The governments of Lula’s PT and Dilma Rousseff have boosted Brazil’s international performance in the health agenda, largely on the basis of strengthening cooperation between the countries of the so-called Global South.
In 2011, the BRICS, an alliance between Brazil, Russia, India, China and South Africa, hosted a meeting of their health ministers in China, the aim of which was to facilitate the universal access to medicines.
On this occasion, the transfer of technology between members of the bloc and other developing countries was approved to increase the production capacity of drugs at affordable prices.
For Brazil, one of the largest importers of laboratory and hospital supplies from China and India, following past cooperative policies and trade alliances would maximize political, economic and social gains for the country. short term, especially during the pandemic.
However, the current Brazilian chancellor, Ernesto Araújo, insists on the theory of the “Chinese virus” as a form of domination by other countries, in addition to publicly attacking the WHO, a body in which Brazil has already occupied one of the 34 executive seats. Council, from 2004 to 2007, having been re-elected for four years (2008 to 2011).
These measures have had no other effect than further delaying the shipment of new vaccines to Brazil.
The defense of health as a fundamental human right
The retrospectives bring us a great feeling of dystopia.
By presenting itself to the world with a negationist message, which disqualifies science, disseminates false information and institutionally promotes an increase in the number of deaths by not fighting the pandemic, Brazil is increasingly losing its international status in the field of health. number of lives in its territory.
With this position, the chance to articulate as a whole so that the countries of the South receive more doses is also lost, since China, India and Russia have already developed their own vaccines, in addition to the United States. and the United Kingdom.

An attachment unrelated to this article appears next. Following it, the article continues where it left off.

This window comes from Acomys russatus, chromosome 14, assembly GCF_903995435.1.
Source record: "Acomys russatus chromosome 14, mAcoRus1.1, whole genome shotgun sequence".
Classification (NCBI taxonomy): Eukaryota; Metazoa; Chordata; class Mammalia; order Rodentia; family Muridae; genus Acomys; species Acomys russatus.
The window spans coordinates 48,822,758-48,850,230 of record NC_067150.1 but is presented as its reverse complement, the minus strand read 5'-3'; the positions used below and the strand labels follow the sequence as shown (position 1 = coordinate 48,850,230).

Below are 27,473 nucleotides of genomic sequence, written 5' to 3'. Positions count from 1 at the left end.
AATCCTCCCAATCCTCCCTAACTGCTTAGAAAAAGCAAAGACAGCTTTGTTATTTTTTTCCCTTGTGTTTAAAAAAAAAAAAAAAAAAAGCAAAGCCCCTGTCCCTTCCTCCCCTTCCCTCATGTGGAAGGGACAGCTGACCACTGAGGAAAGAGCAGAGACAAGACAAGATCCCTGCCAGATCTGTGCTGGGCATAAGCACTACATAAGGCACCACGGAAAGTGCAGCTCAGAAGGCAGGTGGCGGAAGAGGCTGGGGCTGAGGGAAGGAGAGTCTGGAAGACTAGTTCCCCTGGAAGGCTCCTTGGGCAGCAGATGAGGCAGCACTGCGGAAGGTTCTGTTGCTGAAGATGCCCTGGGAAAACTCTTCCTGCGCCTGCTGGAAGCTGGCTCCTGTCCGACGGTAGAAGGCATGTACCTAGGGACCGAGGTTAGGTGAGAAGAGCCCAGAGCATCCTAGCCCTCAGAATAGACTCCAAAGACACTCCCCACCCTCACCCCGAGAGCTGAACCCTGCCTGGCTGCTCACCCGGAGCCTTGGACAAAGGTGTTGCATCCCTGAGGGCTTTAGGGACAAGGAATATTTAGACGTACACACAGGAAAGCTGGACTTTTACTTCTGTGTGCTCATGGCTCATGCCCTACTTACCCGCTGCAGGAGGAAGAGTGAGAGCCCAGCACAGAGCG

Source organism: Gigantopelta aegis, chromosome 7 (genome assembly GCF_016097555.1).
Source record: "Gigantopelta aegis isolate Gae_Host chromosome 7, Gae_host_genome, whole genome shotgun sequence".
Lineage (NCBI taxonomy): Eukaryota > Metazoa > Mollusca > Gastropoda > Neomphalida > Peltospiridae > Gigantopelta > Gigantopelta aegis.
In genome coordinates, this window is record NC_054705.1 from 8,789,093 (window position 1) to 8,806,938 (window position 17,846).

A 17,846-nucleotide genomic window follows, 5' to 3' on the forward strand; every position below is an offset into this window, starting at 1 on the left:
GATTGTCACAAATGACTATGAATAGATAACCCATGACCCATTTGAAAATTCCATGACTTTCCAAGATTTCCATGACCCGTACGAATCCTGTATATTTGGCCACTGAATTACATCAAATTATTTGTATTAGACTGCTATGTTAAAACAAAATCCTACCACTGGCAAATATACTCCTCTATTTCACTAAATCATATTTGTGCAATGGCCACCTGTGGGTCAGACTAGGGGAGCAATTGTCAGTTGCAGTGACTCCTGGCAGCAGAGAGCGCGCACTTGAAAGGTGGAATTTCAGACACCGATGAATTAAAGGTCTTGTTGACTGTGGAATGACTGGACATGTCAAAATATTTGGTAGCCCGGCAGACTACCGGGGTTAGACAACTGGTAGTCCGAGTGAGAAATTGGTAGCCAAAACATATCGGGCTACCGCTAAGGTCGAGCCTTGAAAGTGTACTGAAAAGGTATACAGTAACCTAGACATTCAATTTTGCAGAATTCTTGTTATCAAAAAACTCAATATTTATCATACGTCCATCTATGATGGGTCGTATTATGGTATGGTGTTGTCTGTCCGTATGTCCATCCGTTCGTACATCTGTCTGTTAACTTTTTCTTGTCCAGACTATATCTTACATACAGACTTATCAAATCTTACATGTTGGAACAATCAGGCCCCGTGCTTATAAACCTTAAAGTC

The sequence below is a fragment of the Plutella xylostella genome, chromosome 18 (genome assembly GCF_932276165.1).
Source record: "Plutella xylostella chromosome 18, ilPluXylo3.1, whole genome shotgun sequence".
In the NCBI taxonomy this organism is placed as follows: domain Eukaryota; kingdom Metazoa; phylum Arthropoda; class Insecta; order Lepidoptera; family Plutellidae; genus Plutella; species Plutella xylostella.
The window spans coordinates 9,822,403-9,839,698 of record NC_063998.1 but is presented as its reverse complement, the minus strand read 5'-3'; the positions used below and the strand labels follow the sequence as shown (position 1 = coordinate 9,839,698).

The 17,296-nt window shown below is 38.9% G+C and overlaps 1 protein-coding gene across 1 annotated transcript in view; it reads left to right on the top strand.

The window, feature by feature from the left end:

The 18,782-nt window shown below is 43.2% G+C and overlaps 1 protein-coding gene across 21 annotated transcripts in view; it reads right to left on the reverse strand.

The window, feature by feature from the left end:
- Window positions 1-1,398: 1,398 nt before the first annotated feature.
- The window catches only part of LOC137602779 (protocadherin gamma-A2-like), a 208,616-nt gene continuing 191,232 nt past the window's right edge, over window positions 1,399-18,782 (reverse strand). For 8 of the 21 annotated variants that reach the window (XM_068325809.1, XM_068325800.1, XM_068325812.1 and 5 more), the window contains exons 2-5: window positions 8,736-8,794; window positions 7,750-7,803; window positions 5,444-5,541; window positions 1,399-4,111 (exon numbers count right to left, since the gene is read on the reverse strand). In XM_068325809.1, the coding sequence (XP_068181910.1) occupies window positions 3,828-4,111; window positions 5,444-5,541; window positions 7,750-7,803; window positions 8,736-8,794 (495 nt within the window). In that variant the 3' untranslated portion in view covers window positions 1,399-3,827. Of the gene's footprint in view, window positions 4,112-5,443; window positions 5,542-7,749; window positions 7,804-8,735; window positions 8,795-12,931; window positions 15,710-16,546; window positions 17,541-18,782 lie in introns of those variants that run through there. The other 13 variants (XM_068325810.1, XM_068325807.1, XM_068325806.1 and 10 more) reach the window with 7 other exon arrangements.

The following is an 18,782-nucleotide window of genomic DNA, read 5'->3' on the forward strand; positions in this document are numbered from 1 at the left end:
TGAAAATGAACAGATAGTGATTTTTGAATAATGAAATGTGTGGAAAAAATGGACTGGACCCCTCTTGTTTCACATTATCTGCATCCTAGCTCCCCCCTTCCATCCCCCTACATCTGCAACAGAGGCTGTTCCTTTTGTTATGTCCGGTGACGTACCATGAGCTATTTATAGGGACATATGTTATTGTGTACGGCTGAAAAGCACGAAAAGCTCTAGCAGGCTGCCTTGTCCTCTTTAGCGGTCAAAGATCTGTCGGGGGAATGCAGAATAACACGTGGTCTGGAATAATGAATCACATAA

According to figures published in January by the WHO, for 39 million doses of Covid-19 vaccines distributed among 49 developed countries, a poor country receives only 25 doses.
Immunization equality is a basic assumption for ending the pandemic, however, after decades of renowned Brazilian vaccination programs, President Bolsonaro publicly declares that he will not take the Covid-19 vaccine and encourages the population to do the same, referring to up to the possible side effects.
The consequences don’t stop.
Awarded internationally for its benchmark social programs in the fight against hunger (as in 2010, at the UN), Brazil has taken a step backwards: in 2021, it is preparing to face the reality of more than 60 million Brazilians below the poverty line after the end of emergency aid.
It is necessary to fight against the institutionalized propaganda of the federal government in disagreement with current health practices, the dissemination of false or scientifically unproven information and the normative acts followed by the Union contrary to public health, including those which restrict or delay responses from state governments. and municipal to the pandemic.
Political and, above all, social mobilization around health as a fundamental human right remains crucial to consolidate the gains already obtained, avoid further setbacks and promote immediate progress in the context of the greatest health crisis of the century.